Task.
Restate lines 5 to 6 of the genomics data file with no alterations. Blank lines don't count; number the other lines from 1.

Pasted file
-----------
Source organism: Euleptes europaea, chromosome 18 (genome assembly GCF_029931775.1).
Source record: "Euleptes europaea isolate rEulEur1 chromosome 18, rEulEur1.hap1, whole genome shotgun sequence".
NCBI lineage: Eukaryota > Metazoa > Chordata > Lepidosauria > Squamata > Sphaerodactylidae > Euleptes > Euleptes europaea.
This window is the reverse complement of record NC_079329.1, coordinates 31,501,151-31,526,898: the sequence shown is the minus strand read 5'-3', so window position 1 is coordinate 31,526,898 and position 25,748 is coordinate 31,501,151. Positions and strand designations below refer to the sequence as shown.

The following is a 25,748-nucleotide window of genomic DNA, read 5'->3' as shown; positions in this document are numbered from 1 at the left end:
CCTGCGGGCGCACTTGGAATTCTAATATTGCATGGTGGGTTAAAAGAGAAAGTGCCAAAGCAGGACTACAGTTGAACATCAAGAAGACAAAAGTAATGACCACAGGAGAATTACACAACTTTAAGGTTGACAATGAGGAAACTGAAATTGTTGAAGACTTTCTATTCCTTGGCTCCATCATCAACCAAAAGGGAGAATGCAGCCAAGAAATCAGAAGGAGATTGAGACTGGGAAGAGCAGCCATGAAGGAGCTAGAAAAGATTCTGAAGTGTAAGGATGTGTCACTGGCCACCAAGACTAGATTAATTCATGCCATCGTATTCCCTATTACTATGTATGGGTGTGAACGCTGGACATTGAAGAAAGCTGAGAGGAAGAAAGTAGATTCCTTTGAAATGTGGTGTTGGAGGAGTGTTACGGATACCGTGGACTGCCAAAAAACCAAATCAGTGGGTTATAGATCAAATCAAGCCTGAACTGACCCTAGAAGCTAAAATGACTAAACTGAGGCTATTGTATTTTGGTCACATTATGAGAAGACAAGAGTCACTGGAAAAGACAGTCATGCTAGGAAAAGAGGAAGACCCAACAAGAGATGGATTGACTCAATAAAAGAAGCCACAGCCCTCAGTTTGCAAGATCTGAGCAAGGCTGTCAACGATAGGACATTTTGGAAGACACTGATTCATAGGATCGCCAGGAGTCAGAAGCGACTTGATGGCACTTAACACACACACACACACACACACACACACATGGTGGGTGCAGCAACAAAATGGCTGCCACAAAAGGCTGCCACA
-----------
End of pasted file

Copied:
The following is a 25,748-nucleotide window of genomic DNA, read 5'->3' as shown; positions in this document are numbered from 1 at the left end:
CCTGCGGGCGCACTTGGAATTCTAATATTGCATGGTGGGTTAAAAGAGAAAGTGCCAAAGCAGGACTACAGTTGAACATCAAGAAGACAAAAGTAATGACCACAGGAGAATTACACAACTTTAAGGTTGACAATGAGGAAACTGAAATTGTTGAAGACTTTCTATTCCTTGGCTCCATCATCAACCAAAAGGGAGAATGCAGCCAAGAAATCAGAAGGAGATTGAGACTGGGAAGAGCAGCCATGAAGGAGCTAGAAAAGATTCTGAAGTGTAAGGATGTGTCACTGGCCACCAAGACTAGATTAATTCATGCCATCGTATTCCCTATTACTATGTATGGGTGTGAACGCTGGACATTGAAGAAAGCTGAGAGGAAGAAAGTAGATTCCTTTGAAATGTGGTGTTGGAGGAGTGTTACGGATACCGTGGACTGCCAAAAAACCAAATCAGTGGGTTATAGATCAAATCAAGCCTGAACTGACCCTAGAAGCTAAAATGACTAAACTGAGGCTATTGTATTTTGGTCACATTATGAGAAGACAAGAGTCACTGGAAAAGACAGTCATGCTAGGAAAAGAGGAAGACCCAACAAGAGATGGATTGACTCAATAAAAGAAGCCACAGCCCTCAGTTTGCAAGATCTGAGCAAGGCTGTCAACGATAGGACATTTTGGAAGACACTGATTCATAGGATCGCCAGGAGTCAGAAGCGACTTGATGGCACTTAACACACACACACACACACACACACACACATGGTGGGTGCAGCAACAAAATGGCTGCCACAAAAGGCTGCCACA